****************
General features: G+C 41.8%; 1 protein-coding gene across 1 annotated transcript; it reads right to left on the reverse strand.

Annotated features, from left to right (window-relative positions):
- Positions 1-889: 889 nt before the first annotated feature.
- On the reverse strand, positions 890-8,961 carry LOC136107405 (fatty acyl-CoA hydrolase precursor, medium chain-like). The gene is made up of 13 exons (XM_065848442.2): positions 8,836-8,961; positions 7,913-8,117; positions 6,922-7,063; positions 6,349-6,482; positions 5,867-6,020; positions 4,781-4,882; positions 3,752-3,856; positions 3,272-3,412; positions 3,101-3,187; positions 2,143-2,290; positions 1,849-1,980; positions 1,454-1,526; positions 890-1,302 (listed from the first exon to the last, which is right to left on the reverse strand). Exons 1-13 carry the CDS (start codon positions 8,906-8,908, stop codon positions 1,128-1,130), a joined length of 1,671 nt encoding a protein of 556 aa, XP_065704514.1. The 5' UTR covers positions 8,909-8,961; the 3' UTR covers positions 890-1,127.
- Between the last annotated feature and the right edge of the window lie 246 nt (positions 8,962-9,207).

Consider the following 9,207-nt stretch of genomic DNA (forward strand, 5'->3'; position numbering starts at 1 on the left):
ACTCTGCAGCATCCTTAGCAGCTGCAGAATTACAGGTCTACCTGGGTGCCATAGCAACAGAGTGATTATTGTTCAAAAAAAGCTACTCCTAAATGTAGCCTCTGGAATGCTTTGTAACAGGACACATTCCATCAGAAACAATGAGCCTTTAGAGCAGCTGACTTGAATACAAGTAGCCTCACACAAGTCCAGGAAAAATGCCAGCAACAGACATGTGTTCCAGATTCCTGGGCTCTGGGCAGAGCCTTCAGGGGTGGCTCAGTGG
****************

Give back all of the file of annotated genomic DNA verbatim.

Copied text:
General features: G+C 41.8%; 1 protein-coding gene across 1 annotated transcript; it reads right to left on the reverse strand.

Annotated features, from left to right (window-relative positions):
- Positions 1-889: 889 nt before the first annotated feature.
- On the reverse strand, positions 890-8,961 carry LOC136107405 (fatty acyl-CoA hydrolase precursor, medium chain-like). The gene is made up of 13 exons (XM_065848442.2): positions 8,836-8,961; positions 7,913-8,117; positions 6,922-7,063; positions 6,349-6,482; positions 5,867-6,020; positions 4,781-4,882; positions 3,752-3,856; positions 3,272-3,412; positions 3,101-3,187; positions 2,143-2,290; positions 1,849-1,980; positions 1,454-1,526; positions 890-1,302 (listed from the first exon to the last, which is right to left on the reverse strand). Exons 1-13 carry the CDS (start codon positions 8,906-8,908, stop codon positions 1,128-1,130), a joined length of 1,671 nt encoding a protein of 556 aa, XP_065704514.1. The 5' UTR covers positions 8,909-8,961; the 3' UTR covers positions 890-1,127.
- Between the last annotated feature and the right edge of the window lie 246 nt (positions 8,962-9,207).

Consider the following 9,207-nt stretch of genomic DNA (forward strand, 5'->3'; position numbering starts at 1 on the left):
ACTCTGCAGCATCCTTAGCAGCTGCAGAATTACAGGTCTACCTGGGTGCCATAGCAACAGAGTGATTATTGTTCAAAAAAAGCTACTCCTAAATGTAGCCTCTGGAATGCTTTGTAACAGGACACATTCCATCAGAAACAATGAGCCTTTAGAGCAGCTGACTTGAATACAAGTAGCCTCACACAAGTCCAGGAAAAATGCCAGCAACAGACATGTGTTCCAGATTCCTGGGCTCTGGGCAGAGCCTTCAGGGGTGGCTCAGTGG